Growth and physiological response of two biomass sorghum (Sorghum bicolor (L.) Moench) genotypes bred for different environments, to contrasting levels of soil moisture
AbstractA better understanding of plant mechanisms in response to drought is a strong premise to achieving high yields while saving unnecessary water. This is especially true in the case of biomass crops for non-food uses (energy, fibre and forage), grown with limited water supply. In this frame, we investigated growth and physiological response of two genotypes of biomass sorghum (Sorghum bicolor (L.) Moench) to contrasting levels of soil moisture in a pot experiment carried out in a greenhouse. Two water regimes (high and low water, corresponding to 70% and 30% field capacity) were applied to JS-2002 and Trudan-8 sorghum genotypes, respectively bred for dry sub-tropical and mild temperate conditions. Two harvests were carried out at 73 and 105 days after seeding. Physiological traits (transpiration, photosynthesis and stomatal conductance) were assessed in four dates during growth. Leaf water potential, its components and relative water content were determined at the two harvests. Low watering curbed plant height and aboveground biomass to a similar extent (ca. 70%) in both genotypes. JS-2002 exhibited a higher proportion of belowground to aboveground biomass, i.e., a morphology better suited to withstand drought. Despite this, JS-2002 was more affected by low water in terms of physiology: during the growing season, the average ratio in transpiration, photosynthesis and stomatal conductance between droughty and well watered plants was, respectively, 0.82, 0.80 and 0.79 in JS-2002; 1.05, 1.08 and 1.03 in Trudan-8. Hence Trudan-8 evidenced a ca. 20% advantage in the three traits. In addition, Trudan-8 could better exploit abundant moisture (70% field capacity), increasing aboveground biomass and water use efficiency. In both genotypes, drought led to very low levels of leaf water potential and relative water content, still supporting photosynthesis. Hence, both morphological and physiological characteristics of sorghum were involved in plant adaptation to drought, in accordance with previous results. Conversely, the common assumption that genotypes best performing under wet conditions are less suited to face drought was contradicted by the results of the two genotypes in our experiment. This discloses a potential to be further exploited in programmes of biomass utilization for various end uses, although further evidence at greenhouse and field level is needed to corroborate this finding.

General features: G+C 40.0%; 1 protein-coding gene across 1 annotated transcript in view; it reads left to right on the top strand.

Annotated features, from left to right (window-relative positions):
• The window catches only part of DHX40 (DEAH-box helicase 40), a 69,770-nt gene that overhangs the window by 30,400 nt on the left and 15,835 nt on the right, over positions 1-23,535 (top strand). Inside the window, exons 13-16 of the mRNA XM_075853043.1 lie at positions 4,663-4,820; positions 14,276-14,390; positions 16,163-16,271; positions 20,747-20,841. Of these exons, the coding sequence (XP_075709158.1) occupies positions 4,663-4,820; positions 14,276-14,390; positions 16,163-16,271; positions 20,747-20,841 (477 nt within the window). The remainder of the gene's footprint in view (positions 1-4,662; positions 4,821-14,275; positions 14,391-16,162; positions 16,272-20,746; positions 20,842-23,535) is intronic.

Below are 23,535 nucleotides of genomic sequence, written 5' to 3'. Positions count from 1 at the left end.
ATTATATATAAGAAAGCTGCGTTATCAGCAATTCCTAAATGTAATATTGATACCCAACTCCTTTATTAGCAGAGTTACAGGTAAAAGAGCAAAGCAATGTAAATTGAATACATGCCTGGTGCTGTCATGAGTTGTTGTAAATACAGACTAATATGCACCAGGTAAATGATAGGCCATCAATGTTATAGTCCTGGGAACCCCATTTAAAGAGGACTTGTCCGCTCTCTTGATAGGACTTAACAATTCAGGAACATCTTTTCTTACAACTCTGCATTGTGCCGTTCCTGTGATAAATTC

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Copyright (c) 2015 Lorenzo Barbanti, Ahmad Sher, Giuseppe Di Girolamo, Elio Cirillo, Muhammad Ansar
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